In many areas (so recent reports have shown) private renting is becoming more important than social housing, particularly for middle to low income families.
But our antiquated housing law is often unsatisfactory.
Take the tenancy agreement for example.
When renting, most people would agree that a tenancy agreement is essential:
- as a record of what was agreed (so it is clear, for example that the agreed rent was £500 per month not £550 per month)
- as a document setting out the parties rights and obligations (so they know where they stand) and
- as a legal record to prove the existence of the tenancy (for example for housing benefit purposes or in court proceedings)
However under our current laws, a tenancy agreement is not a legal requirement!
- There is an obligation in 20A of the Housing Act 1988 for landlords to provide various details upon written request – however very few people know about this and the penalty is a criminal one – few tenants will want to bring a prosecution in the Magistrates Courts, and Local Authorities (the normal prosecuting authority) are generally too busy and understaffed to assist.
- There is also a right under s48 of the Landlord & Tenant Act 1987 for tenants to withhold rent if they are not given notice of an address at which to serve notices on their landlord – but although useful, that is not the same has having a proper tenancy agreement.
However tenants (and also landlords) need to know where they stand.
As I discuss in this post on tenancy agreements, there are two other problems with our current laws:
- The tenancy agreement does not tell the whole story – many laws are incorporated into a tenancy even if they are not written down in the agreement. The landlords repairing obligations for example
- The clauses in the tenancy may be unenforceable – the Unfair Terms in Consumer Contracts Regulations make any clause which is ‘unfair’ void. However sometimes it is difficult to know if the regulations apply to any one clause until after a court case – and who wants to go to court to find out if their tenancy clause is enforceable or not?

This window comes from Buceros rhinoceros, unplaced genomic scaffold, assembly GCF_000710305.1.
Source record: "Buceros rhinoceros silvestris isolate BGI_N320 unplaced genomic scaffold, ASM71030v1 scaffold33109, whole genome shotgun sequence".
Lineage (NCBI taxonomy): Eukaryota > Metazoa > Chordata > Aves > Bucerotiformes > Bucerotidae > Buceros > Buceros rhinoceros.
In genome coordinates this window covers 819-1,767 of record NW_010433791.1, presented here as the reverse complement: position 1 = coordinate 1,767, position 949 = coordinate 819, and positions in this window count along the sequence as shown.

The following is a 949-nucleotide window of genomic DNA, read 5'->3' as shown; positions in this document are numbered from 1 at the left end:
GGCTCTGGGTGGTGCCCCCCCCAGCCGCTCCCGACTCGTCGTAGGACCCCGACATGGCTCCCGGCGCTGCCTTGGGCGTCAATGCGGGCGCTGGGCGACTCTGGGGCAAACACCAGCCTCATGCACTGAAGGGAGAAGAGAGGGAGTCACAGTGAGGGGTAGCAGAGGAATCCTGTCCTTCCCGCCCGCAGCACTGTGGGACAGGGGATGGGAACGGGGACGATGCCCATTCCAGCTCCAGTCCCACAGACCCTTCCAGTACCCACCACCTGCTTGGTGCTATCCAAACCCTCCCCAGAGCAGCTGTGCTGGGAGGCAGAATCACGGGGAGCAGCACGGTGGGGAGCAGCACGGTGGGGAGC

- If you don’t have a written agreement – there are rules which apply, but most people either don’t know they exist or if they do, know exactly what they are. And it is not that easy to find out.
Past mandatory tenancy agreement recommendations
This has been considered in the past:
- The Law Commission in their final Renting Homes report recommended mandatory tenancy agreements, largely in a prescribed format, along with the right for tenants to withhold rent for up to two months if one was not provided. However that report has been kicked into the long grass
- The previous governments indicated they were considering mandatory tenancy agreements when they announced their plans for the private rented sector in February 2010.
What should be done?
I think that any new rules or legislation regarding tenancy ageements should try to overcome the two biggest problems. Here are my suggestions:
The need to prove the tenancy – I think the Law Commission’s suggestion here that tenants can withhold a certain amount of rent until an agreed tenancy agreement is provided, is the best sollution and the one most likley to make landlords comply
The need for parties to know their rights and obligations – it would be helpful if there were some prescribed clauses which would be incorporated into all tenancy agreements – and which would also apply by default if there is no written agreement. These could include:
- the covenant of quiet enjoyment
- the landlords repairing obligations
- the rules regarding tenancy deposits
- the need for landlords to use ‘due process’ to get possession – ie obtain a court order first and use the court bailiffs or sheriffs
and so on.
This could also be easily available for example downloadable from the Internet and available in courts and Citizens Advice Bureaus etc.
These two initiatives would go some way towards solving the problem. What do you think?